People who are engaged in estate planning must be concerned about the looming specter of the estate tax. The current estate tax exclusion is $5 million and the rate of the tax is 35%. So if you have more than $5 million, the portion of your estate that exceeds $5 million will be whittled down by more than a third when it comes time to pass along your legacy to your loved ones. While this might not sound like a problem to the average person, when 2013 rolls around the rate of the estate tax is set to rise to 55% and the exclusion is going to be reduced to $1 million (unless there are changes to the laws between now and then).
A lot of people think that the estate tax is fundamentally unfair, and they have some pretty good talking points. Perhaps the most powerful one is the fact that the estate tax is an instance of double taxation. Let’s break this down to a very simple example to illustrate what is meant by this. Suppose you saved 20% of every paycheck that you earn from the time you start your first job all the way through to your retirement at age 66.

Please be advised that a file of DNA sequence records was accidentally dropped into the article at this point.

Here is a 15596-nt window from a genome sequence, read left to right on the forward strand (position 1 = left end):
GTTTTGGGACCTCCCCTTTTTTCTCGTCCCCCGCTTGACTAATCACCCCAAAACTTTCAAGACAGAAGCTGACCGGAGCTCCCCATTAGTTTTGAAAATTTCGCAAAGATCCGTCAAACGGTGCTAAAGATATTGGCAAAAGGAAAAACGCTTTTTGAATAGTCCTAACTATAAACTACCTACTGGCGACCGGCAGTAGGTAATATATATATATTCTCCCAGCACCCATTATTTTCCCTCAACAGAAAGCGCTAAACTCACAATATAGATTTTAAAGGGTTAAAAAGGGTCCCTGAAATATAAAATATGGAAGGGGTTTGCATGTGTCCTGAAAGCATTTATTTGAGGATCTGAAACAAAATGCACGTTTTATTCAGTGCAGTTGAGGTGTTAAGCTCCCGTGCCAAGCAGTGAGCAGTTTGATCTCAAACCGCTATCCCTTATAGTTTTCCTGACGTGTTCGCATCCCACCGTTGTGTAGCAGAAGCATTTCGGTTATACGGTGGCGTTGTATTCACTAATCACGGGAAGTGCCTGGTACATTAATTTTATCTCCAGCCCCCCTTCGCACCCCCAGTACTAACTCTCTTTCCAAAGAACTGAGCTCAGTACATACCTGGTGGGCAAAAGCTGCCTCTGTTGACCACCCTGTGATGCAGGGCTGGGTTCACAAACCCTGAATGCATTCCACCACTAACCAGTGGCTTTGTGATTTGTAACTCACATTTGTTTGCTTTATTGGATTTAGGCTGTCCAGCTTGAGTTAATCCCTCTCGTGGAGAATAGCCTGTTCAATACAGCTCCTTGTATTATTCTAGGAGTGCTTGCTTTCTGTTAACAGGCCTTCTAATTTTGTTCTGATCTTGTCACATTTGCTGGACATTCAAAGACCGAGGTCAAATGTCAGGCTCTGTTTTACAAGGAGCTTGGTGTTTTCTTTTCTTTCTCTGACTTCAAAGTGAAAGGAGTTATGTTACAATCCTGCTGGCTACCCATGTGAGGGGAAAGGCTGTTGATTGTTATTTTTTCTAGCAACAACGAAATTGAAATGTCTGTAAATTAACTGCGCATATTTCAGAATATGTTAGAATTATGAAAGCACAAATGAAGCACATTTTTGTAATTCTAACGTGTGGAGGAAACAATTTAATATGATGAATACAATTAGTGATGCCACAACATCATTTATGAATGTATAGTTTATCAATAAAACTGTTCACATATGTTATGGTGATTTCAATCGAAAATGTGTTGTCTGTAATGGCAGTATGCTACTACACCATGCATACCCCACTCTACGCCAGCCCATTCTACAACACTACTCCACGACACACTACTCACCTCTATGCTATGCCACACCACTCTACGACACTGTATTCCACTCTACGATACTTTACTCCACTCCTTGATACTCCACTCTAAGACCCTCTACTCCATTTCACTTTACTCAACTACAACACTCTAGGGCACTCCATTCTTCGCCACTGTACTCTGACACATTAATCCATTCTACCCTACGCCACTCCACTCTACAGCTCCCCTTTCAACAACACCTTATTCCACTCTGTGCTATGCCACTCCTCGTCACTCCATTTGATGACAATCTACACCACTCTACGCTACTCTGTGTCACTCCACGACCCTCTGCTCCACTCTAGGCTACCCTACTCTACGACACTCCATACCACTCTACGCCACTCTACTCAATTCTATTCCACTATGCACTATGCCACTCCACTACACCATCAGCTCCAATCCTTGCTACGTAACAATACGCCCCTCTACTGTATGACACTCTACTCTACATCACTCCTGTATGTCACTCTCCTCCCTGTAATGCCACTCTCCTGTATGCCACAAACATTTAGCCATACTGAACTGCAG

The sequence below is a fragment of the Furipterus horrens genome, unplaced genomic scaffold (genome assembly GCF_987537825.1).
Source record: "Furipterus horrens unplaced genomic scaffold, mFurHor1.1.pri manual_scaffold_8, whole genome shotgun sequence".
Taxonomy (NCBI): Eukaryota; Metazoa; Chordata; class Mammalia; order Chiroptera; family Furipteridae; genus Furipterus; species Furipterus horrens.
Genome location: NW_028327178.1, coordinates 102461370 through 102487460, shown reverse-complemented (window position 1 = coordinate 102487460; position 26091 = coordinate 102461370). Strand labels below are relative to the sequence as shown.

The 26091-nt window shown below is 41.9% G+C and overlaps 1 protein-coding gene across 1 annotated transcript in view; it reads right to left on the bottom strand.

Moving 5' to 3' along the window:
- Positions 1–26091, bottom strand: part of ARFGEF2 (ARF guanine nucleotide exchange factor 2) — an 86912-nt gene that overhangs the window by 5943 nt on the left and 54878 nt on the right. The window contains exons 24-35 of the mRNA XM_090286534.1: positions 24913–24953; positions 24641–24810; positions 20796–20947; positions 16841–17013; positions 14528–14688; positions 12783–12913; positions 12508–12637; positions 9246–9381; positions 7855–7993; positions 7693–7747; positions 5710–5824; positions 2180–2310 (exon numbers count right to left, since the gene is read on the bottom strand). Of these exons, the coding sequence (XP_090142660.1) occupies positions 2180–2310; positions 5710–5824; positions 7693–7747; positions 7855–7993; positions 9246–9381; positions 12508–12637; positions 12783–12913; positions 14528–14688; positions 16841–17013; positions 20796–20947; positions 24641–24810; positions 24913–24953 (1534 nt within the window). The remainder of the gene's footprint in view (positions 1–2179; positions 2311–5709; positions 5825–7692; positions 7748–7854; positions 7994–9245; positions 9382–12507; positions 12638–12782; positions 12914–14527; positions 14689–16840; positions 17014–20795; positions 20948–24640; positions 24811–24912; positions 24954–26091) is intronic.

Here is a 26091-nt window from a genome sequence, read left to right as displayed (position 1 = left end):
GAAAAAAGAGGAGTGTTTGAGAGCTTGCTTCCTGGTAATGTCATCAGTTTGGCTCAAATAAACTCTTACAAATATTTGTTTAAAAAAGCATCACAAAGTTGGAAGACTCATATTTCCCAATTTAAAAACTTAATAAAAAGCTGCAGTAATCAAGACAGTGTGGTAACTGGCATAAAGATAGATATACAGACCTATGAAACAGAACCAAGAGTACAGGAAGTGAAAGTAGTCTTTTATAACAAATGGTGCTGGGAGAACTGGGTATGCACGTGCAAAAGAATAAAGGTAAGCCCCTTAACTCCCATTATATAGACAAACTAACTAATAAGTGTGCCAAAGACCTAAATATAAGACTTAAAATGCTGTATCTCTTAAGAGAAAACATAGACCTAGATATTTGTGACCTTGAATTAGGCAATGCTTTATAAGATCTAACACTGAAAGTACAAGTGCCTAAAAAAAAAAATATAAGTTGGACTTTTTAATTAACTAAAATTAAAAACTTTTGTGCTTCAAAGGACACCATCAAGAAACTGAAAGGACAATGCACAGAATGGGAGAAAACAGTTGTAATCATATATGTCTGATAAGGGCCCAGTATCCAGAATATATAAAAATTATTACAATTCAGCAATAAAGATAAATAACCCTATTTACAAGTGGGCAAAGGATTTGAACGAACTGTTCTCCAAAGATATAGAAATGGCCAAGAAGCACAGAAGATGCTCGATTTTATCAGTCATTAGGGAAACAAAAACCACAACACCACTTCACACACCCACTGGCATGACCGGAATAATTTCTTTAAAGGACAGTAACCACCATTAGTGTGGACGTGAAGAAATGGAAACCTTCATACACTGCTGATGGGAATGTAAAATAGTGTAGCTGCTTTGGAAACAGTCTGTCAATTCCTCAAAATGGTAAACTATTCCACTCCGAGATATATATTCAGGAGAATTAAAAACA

That money that you accumulated was drawn from the after-tax income that you earned. You paid income tax and payroll or self-employment tax on earnings before you receive your net pay. While you’re alive and that money is in the bank, the government has no cause to tax it. But the government considers your death a taxable event and taxes a second time the money that you did not spend during your lifetime — the estate tax is essentially a tax on savers.
Because of the perceived unfairness of the estate tax, many people would like to see it repealed. A number of bills have been introduced in Congress this year to do just that, but given the federal deficit and concerns about reducing revenue, passing such a measure may be a difficult task.